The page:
Wednesday, June 27, 2012

The New-Adult Debate

For years, I've wondered what this group of people is called. Finally, it has a name: New Adult.

New Adult Fiction is basically fiction about kids who aren't exactly kids, so they're sort of adults but they aren't really doing adult things. Think college students and recent graduates. Rebecca Hamilton's The Forever Girl is a good example; while it is a paranormal tale for young adults, its protagonist has just graduated from college - not the typical teen of the YA genre.

As St. Martin's Press aptly puts it, it's the coming-of-age that happens in a person's twenties.

FINALLY, I thought. When I was younger, I always thought the progression went: kid-teen-college kid adultish person- adult. But I always pictured "adults" as people with 9-to-5 steady jobs and babies.

As a 22-year-old, I've lately been realizing that I'm in some nebulous purgatory age. On my own, sort of. Mature, sort of. My goals are really clear. My immediate future is very...not.

It feels more like climbing down a ladder than climbing down stairs, if that makes any sense.

Except I really want these stairs.

Awhile ago, I said to my cousin, "I think before teenagers become adults, they are just Young," and I still maintain that. For the past five years, I've been working on a musical, which is all about a group of New Adults. None of them are really settled down. This was a weird group of people to write about - they appear in a lot of musicals, but in this modern era, I really tried to capture the angsty uncertainty that a lot of the Millenials are feeling about now. We question each other because we question ourselves, and the world is not what we were told it was. But the thing about the Millenials is, when something's not the way we want, we try to change that. (For better or for worse.)

Some people, though, don't believe New Adult is a legitimate genre. I'd do a poor job of summarizing what those arguments are, so please look into it if you're interested. I'm sure it's pretty clear that I strongly support the popularizing of the New Adult genre. But it's probably also clear that I'm biased, because if I were a character, I'd qualify as a New Adult. And knowing what to call this confusing, peculiar time in my life just might make me feel like I have more of a grasp on it.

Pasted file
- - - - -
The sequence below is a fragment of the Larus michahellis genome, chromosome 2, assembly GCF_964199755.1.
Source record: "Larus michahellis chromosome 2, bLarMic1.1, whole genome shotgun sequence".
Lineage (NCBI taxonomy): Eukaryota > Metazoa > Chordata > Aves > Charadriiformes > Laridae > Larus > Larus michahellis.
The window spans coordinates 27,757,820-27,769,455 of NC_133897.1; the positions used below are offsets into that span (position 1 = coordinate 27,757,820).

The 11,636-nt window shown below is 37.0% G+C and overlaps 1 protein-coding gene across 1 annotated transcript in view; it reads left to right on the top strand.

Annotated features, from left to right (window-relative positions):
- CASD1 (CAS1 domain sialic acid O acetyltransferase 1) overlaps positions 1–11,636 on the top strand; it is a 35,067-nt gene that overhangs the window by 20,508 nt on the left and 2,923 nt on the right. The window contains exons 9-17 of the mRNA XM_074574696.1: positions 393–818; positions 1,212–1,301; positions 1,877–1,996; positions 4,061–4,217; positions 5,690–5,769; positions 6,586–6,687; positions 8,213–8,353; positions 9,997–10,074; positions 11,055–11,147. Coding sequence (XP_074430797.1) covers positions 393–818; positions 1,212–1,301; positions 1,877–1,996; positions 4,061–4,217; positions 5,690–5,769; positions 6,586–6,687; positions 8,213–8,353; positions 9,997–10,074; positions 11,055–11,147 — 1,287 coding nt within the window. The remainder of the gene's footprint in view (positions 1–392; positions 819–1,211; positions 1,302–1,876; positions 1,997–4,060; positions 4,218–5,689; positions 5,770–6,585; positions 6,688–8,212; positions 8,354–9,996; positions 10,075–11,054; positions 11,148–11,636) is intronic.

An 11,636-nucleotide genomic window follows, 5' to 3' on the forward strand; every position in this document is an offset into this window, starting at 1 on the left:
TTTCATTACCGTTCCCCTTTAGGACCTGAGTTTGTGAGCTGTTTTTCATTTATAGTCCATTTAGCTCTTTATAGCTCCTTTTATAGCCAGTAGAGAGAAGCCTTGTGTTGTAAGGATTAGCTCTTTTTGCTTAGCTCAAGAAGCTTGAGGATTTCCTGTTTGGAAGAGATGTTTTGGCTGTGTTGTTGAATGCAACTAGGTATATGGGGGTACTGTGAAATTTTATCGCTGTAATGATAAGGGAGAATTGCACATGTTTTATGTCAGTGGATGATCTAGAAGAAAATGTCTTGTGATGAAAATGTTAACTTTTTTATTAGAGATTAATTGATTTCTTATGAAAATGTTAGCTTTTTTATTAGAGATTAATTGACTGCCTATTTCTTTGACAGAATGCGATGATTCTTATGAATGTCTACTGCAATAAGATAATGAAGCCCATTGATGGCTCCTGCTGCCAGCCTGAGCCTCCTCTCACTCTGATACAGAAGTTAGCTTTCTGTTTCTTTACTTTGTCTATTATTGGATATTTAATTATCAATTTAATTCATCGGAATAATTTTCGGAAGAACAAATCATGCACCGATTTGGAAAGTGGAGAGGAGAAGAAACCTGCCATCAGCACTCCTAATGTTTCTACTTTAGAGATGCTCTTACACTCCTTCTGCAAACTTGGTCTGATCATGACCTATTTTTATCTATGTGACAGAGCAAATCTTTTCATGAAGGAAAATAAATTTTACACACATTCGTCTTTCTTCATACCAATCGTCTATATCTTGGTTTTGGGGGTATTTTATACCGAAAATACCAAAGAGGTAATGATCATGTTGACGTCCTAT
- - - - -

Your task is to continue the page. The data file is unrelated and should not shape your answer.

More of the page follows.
But then, could this kind of literature help NAs?

Please let me know your thoughts!

Saturday, June 16, 2012

BOOK REVIEW: "The One That I Want" by Jennifer Echols

WHY I PICKED IT UP: I've heard high praise of Jennifer Echols from teens, and I always want to stay on top of what teens are currently loving. Also, I follow Echols' agent Laura Bradford on Twitter, and she's hilarious, so I figured I should check one of her clients' books out. I saw this at my library, and that was that.

WHAT IT'S ABOUT: Here's the description from Echols' site:

Gemma can’t believe her luck when the star football player starts flirting with her. Max is totally swoon-worthy, and even gets her quirky sense of humor. So when he asks out her so-called best friend Addison, Gemma’s heartbroken. Then Addison pressures Gemma to join the date with one of Max’s friends. But the more time they all spend together, the harder Gemma falls for Max. She can’t help thinking that Max likes her back—it’s just too bad he’s already dating Addison. How can Gemma get the guy she wants without going after her best friend’s boyfriend?

But it's about a lot more than that. This description doesn't even allude to the fact that it is, at its core, about Gemma's used-to-be-hidden talent of baton-twirling, her self-image issues concerning her weight, and her struggle with her so-called "friendships," which give the book a great deal of substance.